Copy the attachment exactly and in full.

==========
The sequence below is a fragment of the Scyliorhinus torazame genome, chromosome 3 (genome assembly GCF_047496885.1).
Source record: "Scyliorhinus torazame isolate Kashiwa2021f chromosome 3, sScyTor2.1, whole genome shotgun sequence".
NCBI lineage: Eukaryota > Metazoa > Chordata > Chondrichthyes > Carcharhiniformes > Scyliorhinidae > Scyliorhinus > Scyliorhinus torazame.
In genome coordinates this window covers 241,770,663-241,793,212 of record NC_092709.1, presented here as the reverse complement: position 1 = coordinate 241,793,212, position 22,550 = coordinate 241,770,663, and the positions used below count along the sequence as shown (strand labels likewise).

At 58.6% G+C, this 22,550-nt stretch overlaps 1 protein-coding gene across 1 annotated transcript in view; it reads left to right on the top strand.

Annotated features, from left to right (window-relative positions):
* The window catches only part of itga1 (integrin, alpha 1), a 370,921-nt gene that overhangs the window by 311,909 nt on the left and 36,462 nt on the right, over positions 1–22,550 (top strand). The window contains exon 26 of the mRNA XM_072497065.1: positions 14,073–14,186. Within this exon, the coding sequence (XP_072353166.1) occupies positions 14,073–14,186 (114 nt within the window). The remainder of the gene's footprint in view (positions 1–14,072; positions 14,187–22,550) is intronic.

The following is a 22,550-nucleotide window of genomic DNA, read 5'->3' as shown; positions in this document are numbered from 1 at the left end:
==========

The sequence below is a fragment of the Scyliorhinus torazame genome, chromosome 3 (genome assembly GCF_047496885.1).
Source record: "Scyliorhinus torazame isolate Kashiwa2021f chromosome 3, sScyTor2.1, whole genome shotgun sequence".
NCBI lineage: Eukaryota > Metazoa > Chordata > Chondrichthyes > Carcharhiniformes > Scyliorhinidae > Scyliorhinus > Scyliorhinus torazame.
In genome coordinates this window covers 241,770,663-241,793,212 of record NC_092709.1, presented here as the reverse complement: position 1 = coordinate 241,793,212, position 22,550 = coordinate 241,770,663, and the positions used below count along the sequence as shown (strand labels likewise).

At 58.6% G+C, this 22,550-nt stretch overlaps 1 protein-coding gene across 1 annotated transcript in view; it reads left to right on the top strand.

Annotated features, from left to right (window-relative positions):
* The window catches only part of itga1 (integrin, alpha 1), a 370,921-nt gene that overhangs the window by 311,909 nt on the left and 36,462 nt on the right, over positions 1–22,550 (top strand). The window contains exon 26 of the mRNA XM_072497065.1: positions 14,073–14,186. Within this exon, the coding sequence (XP_072353166.1) occupies positions 14,073–14,186 (114 nt within the window). The remainder of the gene's footprint in view (positions 1–14,072; positions 14,187–22,550) is intronic.

The following is a 22,550-nucleotide window of genomic DNA, read 5'->3' as shown; positions in this document are numbered from 1 at the left end: